Preciseinhale, the next-generation R&D platform, appears at SOT 2014

  • 16 mars, 2014
  • 16:10

At 2014’s Annual SOT (Society of Toxicology) conference Inhalation Sciences will present a poster on spray drying micronization system LaminarPace, plus their next-generation research platform PreciseInhale. Company founder, Dr Per Gerde explains how the platform was developed through intense environmental and toxicological research.

Toxicological and environmental respiratory research is built into the DNA of Inhalation Sciences’ flagship technology PreciseInhale. The paradigm shifting inhalation R&D platform was developed at the elite Lovelace Respiratory Research Institute in the 1990s as part of founder Dr Per Gerde’s research into radioactive diesel dust dosimetry in the lungs.

What does the system offer environmental respiratory researchers?

Dr Gerde: “Scarcity of material and a need for respirable aerosol is a particularly acute problem in the study of toxic airborne particles. With PreciseInhale you can produce realistic aerosol exposures from minute amounts of collected / available study materials. Study materials can be collected and selected from the environment or manufactured in a lab – but they are nearly always highly expensive. Even with industrial granular materials you need to select out that minuscule fraction that is actually respirable – and that costs money. We can get results from tiny amounts of substance. PreciseInhale typically uses between 50 – 100 mg of test substance for a full PK study.”

Risk assessments of carcinogenic substances

Dr Gerde collaborated on Dr Pär Ewing’s research into the metabolic dose response of inhaled model particles in the lungs using the Isolated Perfused Lung (Toxicological Sciences, 2006.) This research influenced the development of the multi-module capabilities of today’s PreciseInhale platform, which can deliver data from dry powder or inhalers, from a wide range of modalities – cell cultures in vitro, isolated perfused lung, in vivo, nose-only or intratracheal inhalation.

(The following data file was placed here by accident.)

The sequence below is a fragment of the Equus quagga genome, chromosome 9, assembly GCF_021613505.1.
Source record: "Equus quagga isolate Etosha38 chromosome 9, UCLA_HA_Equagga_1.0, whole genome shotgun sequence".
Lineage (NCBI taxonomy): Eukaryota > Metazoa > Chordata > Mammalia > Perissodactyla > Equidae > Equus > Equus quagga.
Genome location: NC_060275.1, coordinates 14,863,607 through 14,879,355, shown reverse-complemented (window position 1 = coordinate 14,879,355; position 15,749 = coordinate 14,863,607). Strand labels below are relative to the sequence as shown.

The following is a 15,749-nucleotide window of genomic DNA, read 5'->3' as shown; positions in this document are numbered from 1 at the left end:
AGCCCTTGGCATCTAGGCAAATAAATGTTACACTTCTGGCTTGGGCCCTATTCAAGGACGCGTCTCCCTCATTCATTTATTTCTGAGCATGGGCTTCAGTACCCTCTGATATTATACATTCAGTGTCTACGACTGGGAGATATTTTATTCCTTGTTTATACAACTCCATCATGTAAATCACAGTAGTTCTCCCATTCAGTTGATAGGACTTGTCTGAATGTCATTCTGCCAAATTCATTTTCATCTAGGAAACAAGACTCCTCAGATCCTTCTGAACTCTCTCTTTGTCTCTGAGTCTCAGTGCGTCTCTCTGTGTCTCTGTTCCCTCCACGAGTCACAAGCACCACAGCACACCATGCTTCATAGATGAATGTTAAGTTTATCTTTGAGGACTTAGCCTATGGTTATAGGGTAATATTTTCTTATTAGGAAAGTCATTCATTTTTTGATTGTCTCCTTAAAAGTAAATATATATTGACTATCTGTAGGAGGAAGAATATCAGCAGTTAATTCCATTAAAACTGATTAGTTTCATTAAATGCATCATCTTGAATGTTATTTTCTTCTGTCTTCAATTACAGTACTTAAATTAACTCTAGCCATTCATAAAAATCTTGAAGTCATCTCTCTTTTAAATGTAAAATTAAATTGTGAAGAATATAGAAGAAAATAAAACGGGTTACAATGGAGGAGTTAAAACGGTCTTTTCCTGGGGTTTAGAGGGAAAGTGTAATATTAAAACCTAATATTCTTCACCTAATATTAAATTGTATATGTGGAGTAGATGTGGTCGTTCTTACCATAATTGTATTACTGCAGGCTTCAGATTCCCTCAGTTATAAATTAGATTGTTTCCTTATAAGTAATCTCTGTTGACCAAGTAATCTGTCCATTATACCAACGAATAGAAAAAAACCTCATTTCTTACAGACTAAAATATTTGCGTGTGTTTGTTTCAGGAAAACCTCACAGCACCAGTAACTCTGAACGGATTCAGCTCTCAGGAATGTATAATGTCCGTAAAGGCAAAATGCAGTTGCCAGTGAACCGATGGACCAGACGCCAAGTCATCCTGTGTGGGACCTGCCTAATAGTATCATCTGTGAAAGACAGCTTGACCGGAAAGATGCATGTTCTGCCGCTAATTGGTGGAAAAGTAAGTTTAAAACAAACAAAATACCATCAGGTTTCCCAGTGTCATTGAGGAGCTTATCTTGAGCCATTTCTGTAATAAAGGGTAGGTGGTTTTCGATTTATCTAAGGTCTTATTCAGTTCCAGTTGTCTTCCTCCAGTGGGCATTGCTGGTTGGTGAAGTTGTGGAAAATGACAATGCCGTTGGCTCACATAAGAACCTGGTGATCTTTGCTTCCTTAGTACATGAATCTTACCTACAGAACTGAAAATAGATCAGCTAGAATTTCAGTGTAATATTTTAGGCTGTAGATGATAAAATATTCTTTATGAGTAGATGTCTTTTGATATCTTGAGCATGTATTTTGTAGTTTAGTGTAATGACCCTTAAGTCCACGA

Innovation, expertise, experience

Dr Gerde: “Some scientists may associate us primarily with generating powders for inhalation drug development. But a large part of our work has always been toxicological, environmental research. We continue to play a significant role and offer major quality benefits in this arena for government, private and public/private research initiatives from around the world. If you are carrying out research into environmental respiratory pollutants we offer outstanding innovation, expertise, experience and scientific quality. Come and meet us at SOT in Phoenix.”

At SOT Inhalation Sciences will present a poster on LaminarPace, its spray drying micronization system. Product Development Manager for Formulation Dr. Fernando Acevedo:

“We run a lot of tests for environmental agency research on noxious environments,” says Dr. Acevedo. “Separating particles to see how they are noxious in the environment and exactly how they behave in the lungs. For many people our public profile has been about generating powders for inhalation drug development, but a significant percentage of our work has always been toxicological, environmental research too.”

For environmental respiratory researchers PreciseInhale delivers:

Milligrams not grams: Minimal test substance required

PreciseInhale typically uses between 50 – 100 mg of costly test substance for a full PK study. Powders are de?agglomerated and aerosolized so efficiently that an even distribution in the lungs can be achieved from less than 100 mg of test substance.

Months not years: Active dosing delivers indicative data earlier

PreciseInhale uses active dosing, a one- animal-at-a-time system that typically delivers data with a dosing precision of SD 5 – 15%. Compared to multiple animal exposure systems it reduces both the number of animals,  and the time needed for trials and R&D. 

Maximum versatility: Dry powders or inhaler

PreciseInhale is built in two units, an aerosol generator and a dispensing unit. The aerosol dispensing unit can also connect to any inhaler on the market, delivering aerosols to a wide range of exposures models, from cell cultures to rodents, up to dogs and humans. 


Dr Gerde started developing what is today PreciseInhale, at the Lovelace Respiratory Research Institute as part of his research into radioactive diesel dust dosimetry in the lungs: “I needed an aerosol generator sophisticated enough to validate theoretical model predictions on radioactive diesel dust dosimetry in the lungs. It had to be able to generate an aerosol that would deliver high-quality data and minimum particle agglomeration from the smallest amounts of powder. Such a system did not then exist – so I began building it.”